Kirsten was elected as the London studio’s first female Managing Partner in May 2018. In a somewhat unique arrangement Grimshaw’s Managing Partner is elected by the studio’s nine Partners for a three year term, renewable once, helping to balance renewal and stability in the practice’s senior leadership.

Kirsten was born in Scotland and studied architecture at the University of Glasgow before taking a year out to work in Spain. She later worked for the Practice Bach y Mora Arquitectos before returning to the UK to work for Michael Wilford and Associates, and then going on to join Grimshaw in 1997.

Grimshaw was founded in 1980 by Sir Nicholas Grimshaw and the practice has gone on to build a huge range of iconic buildings including the Eden Project, the National Space centre in Leicester and the former Eurostar Terminal at Waterloo in London. Indeed the practice maintains a strong reputation for its legacy of transport and infrastructure buildings.

As well as her Managing Partner role, Kirsten continues to work on a number of projects across the arts, sports and masterplanning – areas of work the practice are keen to expand on.

The practice has undergone a huge internationalisation – with projects and offices in New York, Doha, Dubai, Kuala Lumpur, Melbourne, Sydney and of course in London.

For this week’s episode we joined Kirsten in the practice’s Clerkenwell studio.

Jonathan Darke – Episode 37

Our guest this week is the architect Jonathan Darke.

Jonathan was born to British Parents in Pennsylvania in the USA. His father’s work as a Civil Engineer led him and the family to move extensively throughout his childhood, living amongst other places in Iran and Pakistan.

Later, back in the UK, Jonathan studied architecture at the University of Brighton and then at London Metropolitan University.

He worked for a while under the highly influential architect Florian Beigel then going on to work for Nicholas Lacey Jobst & Hyett. He later moved to to Stillman & Eastwick-Field, a practice with a strong reputation for their work on schools and hospitals.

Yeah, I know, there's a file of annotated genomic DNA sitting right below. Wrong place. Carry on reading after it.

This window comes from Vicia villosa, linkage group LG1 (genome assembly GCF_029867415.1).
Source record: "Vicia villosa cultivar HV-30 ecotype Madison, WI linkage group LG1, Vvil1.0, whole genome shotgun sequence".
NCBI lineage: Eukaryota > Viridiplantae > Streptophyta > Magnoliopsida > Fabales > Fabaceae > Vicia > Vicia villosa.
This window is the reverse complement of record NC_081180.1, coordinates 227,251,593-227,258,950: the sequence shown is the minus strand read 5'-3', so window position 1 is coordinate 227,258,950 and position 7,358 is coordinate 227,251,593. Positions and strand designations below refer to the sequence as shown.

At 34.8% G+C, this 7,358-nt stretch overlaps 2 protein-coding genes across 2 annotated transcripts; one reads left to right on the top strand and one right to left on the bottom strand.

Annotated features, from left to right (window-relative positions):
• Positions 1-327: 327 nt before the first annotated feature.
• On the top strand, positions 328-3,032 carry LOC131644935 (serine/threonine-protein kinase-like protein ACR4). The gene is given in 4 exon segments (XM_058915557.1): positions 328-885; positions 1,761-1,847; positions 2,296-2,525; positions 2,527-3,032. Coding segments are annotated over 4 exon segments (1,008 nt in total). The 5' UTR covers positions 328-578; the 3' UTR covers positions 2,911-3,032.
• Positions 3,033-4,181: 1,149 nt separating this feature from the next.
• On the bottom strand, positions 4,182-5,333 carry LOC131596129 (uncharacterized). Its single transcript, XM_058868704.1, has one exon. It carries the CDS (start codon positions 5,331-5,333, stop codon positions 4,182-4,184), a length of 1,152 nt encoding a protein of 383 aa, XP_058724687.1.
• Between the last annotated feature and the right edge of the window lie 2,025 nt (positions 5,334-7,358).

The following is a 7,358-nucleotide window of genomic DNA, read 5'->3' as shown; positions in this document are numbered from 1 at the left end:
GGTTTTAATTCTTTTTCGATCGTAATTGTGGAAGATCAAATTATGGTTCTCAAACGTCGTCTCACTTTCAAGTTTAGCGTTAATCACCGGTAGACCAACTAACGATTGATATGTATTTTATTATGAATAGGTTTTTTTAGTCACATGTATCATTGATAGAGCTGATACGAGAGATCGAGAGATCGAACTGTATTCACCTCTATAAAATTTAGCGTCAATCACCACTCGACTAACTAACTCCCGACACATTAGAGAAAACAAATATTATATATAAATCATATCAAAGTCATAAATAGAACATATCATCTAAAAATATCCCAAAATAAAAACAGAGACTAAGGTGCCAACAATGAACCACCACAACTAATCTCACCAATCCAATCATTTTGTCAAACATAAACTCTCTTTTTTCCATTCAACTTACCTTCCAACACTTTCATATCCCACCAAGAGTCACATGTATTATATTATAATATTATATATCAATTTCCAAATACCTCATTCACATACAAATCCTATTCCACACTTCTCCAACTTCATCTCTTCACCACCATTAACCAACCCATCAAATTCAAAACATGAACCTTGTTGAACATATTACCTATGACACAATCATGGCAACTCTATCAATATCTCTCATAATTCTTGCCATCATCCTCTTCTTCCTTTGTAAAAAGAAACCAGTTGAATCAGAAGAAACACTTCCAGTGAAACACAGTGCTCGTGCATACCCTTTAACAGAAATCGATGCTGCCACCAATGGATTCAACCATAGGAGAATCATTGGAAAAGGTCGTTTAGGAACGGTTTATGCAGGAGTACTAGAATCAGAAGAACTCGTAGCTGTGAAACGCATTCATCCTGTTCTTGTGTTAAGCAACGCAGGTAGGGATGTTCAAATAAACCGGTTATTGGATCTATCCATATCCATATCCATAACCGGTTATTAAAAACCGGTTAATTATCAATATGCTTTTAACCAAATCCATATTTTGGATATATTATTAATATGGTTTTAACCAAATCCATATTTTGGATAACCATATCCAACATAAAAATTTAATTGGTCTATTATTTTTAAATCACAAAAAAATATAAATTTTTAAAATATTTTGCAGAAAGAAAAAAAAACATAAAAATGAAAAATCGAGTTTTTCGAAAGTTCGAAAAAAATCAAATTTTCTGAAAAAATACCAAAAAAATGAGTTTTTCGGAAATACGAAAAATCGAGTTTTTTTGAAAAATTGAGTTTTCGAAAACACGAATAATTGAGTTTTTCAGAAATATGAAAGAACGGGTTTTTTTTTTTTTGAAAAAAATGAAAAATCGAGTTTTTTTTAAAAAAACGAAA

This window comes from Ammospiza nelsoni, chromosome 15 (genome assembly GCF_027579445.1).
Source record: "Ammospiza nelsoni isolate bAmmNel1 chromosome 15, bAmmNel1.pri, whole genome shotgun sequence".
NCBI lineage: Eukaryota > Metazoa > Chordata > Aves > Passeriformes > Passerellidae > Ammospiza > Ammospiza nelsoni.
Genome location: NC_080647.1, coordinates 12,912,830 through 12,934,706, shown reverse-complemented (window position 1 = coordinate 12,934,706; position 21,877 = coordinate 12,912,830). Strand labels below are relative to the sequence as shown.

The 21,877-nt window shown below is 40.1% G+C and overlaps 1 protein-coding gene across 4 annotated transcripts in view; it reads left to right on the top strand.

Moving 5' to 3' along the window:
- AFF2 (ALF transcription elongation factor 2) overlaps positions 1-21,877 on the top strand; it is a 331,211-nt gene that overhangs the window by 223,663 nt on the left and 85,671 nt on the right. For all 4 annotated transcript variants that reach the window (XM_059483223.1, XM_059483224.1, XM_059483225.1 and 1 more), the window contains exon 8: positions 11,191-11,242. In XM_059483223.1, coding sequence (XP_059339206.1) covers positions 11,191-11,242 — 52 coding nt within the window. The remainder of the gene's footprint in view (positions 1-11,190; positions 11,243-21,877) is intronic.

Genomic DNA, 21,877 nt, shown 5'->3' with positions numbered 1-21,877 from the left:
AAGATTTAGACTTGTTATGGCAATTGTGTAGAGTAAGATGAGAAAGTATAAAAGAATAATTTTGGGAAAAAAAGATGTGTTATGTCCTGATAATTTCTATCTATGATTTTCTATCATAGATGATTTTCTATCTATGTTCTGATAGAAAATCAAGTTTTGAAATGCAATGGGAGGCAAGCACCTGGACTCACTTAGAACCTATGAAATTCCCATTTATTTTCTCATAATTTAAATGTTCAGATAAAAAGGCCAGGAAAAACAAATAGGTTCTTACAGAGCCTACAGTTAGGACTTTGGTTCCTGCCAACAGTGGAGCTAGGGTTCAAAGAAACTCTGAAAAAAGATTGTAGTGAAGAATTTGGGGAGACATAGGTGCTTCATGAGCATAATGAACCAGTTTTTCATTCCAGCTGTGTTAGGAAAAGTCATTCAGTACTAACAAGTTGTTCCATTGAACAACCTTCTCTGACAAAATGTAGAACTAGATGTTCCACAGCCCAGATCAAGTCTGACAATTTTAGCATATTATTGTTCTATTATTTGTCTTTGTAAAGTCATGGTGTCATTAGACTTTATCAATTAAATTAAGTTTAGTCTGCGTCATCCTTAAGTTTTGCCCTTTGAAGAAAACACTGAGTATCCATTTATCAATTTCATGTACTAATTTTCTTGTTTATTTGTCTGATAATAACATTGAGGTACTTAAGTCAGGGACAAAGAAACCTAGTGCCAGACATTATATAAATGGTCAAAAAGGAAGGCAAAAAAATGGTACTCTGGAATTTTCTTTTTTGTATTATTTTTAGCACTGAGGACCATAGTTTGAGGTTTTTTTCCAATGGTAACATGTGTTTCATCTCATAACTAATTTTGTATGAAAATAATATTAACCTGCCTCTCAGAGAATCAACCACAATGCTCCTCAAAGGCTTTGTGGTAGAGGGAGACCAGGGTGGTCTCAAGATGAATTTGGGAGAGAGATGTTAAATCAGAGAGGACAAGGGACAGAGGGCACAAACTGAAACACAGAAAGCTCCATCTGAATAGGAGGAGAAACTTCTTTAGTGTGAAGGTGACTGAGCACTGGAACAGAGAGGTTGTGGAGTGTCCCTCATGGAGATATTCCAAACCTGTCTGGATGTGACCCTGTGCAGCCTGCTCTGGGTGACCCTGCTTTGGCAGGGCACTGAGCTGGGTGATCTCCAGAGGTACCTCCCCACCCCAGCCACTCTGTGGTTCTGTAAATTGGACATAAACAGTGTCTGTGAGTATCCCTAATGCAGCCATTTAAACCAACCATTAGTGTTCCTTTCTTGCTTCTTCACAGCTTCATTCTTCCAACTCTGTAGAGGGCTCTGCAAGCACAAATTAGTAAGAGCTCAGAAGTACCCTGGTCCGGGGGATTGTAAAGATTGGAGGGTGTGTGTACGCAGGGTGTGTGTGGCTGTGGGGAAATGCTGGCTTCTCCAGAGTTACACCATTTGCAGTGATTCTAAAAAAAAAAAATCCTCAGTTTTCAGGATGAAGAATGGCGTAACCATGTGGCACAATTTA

During his 18 years at the practice he went on to become Managing Partner, before the then 25-strong practice merged in 2004 with the architecture practice TP Bennett to become their health and education team.

TP Bennett was founded in 1921 by Sir Thomas Bennett and is now one of the ten largest architecture practices in the UK. Sir Thomas rose to prominence for his work on the New Towns of Crawley and Stevenage, and later the vast Grade II listed Smithfield Market. But the practice’s more recent work includes a complete redesign of Sir Giles Gilbert Scott’s Guildhall North Wing for the City of London Corporation, as well as extensive renovation work on the iconic Sea Containers House on the River Thames.

For this week’s episode I joined Jonathan in TP Bennett’s offices in Southwark.

Pooja Agrawal – Episode 36

Our guest this week is the architect Pooja Agrawal.

In 2017 Pooja co-founded the social enterprise Public Practice along with Finn Williams. Public Practice places architects and other built environment experts within local authorities on year-long placements – providing much needed skills and experience for the public sector.

In the 1970s almost half of all UK architects leaving university went on to work for the public sector. But throughout the 1980s Central Government effectively stifled Local Government’s ability to build, and that architectural expertise began to drain away. Today, the proportion of architects working for the public sector in London is, according to Public Practice, well under 1 per cent of the profession.

Perhaps Public Practice can make public service – and working for the public sector – an attractive option again for ambitious architects? The signs are positive: pioneering London Boroughs like Croydon, Barking and Dagenham and Harrow are starting to build again.